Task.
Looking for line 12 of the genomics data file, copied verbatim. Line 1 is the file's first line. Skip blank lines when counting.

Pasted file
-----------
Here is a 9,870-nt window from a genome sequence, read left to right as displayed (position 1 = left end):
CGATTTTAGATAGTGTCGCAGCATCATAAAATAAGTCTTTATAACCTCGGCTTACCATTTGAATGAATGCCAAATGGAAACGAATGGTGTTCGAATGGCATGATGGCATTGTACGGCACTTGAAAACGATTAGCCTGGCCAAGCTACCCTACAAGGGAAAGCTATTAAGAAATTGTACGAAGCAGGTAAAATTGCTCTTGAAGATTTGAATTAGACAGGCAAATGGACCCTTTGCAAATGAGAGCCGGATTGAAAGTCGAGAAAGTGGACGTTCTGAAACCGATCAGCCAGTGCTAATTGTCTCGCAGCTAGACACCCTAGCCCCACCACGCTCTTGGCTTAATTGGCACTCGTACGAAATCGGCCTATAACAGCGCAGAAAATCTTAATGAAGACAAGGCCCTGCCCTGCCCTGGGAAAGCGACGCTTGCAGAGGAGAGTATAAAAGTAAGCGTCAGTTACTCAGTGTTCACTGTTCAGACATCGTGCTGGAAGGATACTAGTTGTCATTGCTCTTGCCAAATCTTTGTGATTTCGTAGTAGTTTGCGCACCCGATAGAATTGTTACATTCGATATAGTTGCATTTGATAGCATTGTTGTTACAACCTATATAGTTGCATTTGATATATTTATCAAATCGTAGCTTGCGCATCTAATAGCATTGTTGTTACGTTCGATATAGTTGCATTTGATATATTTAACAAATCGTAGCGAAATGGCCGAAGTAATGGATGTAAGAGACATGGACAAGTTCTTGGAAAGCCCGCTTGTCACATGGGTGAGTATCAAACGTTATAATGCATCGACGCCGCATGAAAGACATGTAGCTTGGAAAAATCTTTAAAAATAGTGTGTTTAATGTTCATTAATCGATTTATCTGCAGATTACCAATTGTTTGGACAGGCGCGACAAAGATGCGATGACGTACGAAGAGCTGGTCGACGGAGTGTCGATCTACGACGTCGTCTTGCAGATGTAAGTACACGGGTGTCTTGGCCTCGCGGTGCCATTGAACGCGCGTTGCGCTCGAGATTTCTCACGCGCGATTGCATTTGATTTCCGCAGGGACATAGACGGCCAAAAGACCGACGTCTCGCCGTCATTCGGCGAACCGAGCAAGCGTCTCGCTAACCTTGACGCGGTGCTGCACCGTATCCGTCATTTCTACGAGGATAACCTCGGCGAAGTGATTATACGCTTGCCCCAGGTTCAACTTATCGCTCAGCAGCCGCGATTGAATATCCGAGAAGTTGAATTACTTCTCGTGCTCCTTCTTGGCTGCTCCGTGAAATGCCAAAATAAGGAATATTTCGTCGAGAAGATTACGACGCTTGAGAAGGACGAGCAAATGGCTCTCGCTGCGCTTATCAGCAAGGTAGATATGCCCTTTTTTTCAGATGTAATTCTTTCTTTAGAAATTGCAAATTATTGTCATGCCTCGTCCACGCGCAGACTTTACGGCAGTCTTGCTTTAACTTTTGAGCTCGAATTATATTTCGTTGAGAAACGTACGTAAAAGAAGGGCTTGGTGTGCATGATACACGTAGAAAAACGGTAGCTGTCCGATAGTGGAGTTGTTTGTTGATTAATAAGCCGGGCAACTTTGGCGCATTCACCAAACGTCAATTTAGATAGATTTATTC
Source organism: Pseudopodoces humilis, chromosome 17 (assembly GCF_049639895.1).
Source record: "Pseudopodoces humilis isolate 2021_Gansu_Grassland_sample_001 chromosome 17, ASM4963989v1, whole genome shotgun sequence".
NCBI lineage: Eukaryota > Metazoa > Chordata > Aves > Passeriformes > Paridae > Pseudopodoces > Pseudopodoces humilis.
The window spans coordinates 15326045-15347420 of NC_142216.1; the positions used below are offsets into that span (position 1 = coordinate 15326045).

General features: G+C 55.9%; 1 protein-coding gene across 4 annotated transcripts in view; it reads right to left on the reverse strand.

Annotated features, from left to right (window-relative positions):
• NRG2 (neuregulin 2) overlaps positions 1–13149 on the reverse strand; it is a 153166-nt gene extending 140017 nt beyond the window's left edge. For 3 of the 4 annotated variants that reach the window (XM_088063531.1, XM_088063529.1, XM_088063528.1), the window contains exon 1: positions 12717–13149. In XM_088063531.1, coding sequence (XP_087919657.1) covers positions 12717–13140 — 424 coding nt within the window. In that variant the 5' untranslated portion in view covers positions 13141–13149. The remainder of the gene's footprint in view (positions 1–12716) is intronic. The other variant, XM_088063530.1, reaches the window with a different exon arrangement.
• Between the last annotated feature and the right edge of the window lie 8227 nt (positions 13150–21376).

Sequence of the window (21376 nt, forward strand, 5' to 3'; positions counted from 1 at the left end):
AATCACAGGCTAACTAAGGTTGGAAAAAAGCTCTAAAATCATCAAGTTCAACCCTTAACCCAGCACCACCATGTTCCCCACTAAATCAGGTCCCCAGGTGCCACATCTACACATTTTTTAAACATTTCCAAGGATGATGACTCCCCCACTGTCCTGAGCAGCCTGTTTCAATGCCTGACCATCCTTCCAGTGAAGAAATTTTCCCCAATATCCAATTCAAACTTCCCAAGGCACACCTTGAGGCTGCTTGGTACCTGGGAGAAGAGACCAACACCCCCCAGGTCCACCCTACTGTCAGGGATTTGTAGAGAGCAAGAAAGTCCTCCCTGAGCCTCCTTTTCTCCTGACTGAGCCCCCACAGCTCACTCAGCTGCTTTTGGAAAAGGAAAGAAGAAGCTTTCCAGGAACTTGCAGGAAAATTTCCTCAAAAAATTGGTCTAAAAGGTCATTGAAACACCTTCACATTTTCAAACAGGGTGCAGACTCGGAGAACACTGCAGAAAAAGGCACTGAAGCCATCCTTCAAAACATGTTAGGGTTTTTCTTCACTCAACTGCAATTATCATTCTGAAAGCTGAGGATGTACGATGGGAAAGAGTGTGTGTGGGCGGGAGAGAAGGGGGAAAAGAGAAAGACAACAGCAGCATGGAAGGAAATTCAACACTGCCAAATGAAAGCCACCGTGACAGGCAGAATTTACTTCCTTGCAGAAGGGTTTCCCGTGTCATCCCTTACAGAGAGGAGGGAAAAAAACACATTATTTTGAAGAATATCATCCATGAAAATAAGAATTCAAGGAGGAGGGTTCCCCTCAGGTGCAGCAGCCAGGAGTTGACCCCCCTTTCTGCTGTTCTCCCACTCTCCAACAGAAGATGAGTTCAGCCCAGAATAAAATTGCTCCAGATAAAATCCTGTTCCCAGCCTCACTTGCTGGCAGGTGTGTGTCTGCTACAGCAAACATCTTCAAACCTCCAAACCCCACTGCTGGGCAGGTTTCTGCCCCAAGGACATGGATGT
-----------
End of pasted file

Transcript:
AATCACAGGCTAACTAAGGTTGGAAAAAAGCTCTAAAATCATCAAGTTCAACCCTTAACCCAGCACCACCATGTTCCCCACTAAATCAGGTCCCCAGGTGCCACATCTACACATTTTTTAAACATTTCCAAGGATGATGACTCCCCCACTGTCCTGAGCAGCCTGTTTCAATGCCTGACCATCCTTCCAGTGAAGAAATTTTCCCCAATATCCAATTCAAACTTCCCAAGGCACACCTTGAGGCTGCTTGGTACCTGGGAGAAGAGACCAACACCCCCCAGGTCCACCCTACTGTCAGGGATTTGTAGAGAGCAAGAAAGTCCTCCCTGAGCCTCCTTTTCTCCTGACTGAGCCCCCACAGCTCACTCAGCTGCTTTTGGAAAAGGAAAGAAGAAGCTTTCCAGGAACTTGCAGGAAAATTTCCTCAAAAAATTGGTCTAAAAGGTCATTGAAACACCTTCACATTTTCAAACAGGGTGCAGACTCGGAGAACACTGCAGAAAAAGGCACTGAAGCCATCCTTCAAAACATGTTAGGGTTTTTCTTCACTCAACTGCAATTATCATTCTGAAAGCTGAGGATGTACGATGGGAAAGAGTGTGTGTGGGCGGGAGAGAAGGGGGAAAAGAGAAAGACAACAGCAGCATGGAAGGAAATTCAACACTGCCAAATGAAAGCCACCGTGACAGGCAGAATTTACTTCCTTGCAGAAGGGTTTCCCGTGTCATCCCTTACAGAGAGGAGGGAAAAAAACACATTATTTTGAAGAATATCATCCATGAAAATAAGAATTCAAGGAGGAGGGTTCCCCTCAGGTGCAGCAGCCAGGAGTTGACCCCCCTTTCTGCTGTTCTCCCACTCTCCAACAGAAGATGAGTTCAGCCCAGAATAAAATTGCTCCAGATAAAATCCTGTTCCCAGCCTCACTTGCTGGCAGGTGTGTGTCTGCTACAGCAAACATCTTCAAACCTCCAAACCCCACTGCTGGGCAGGTTTCTGCCCCAAGGACATGGATGT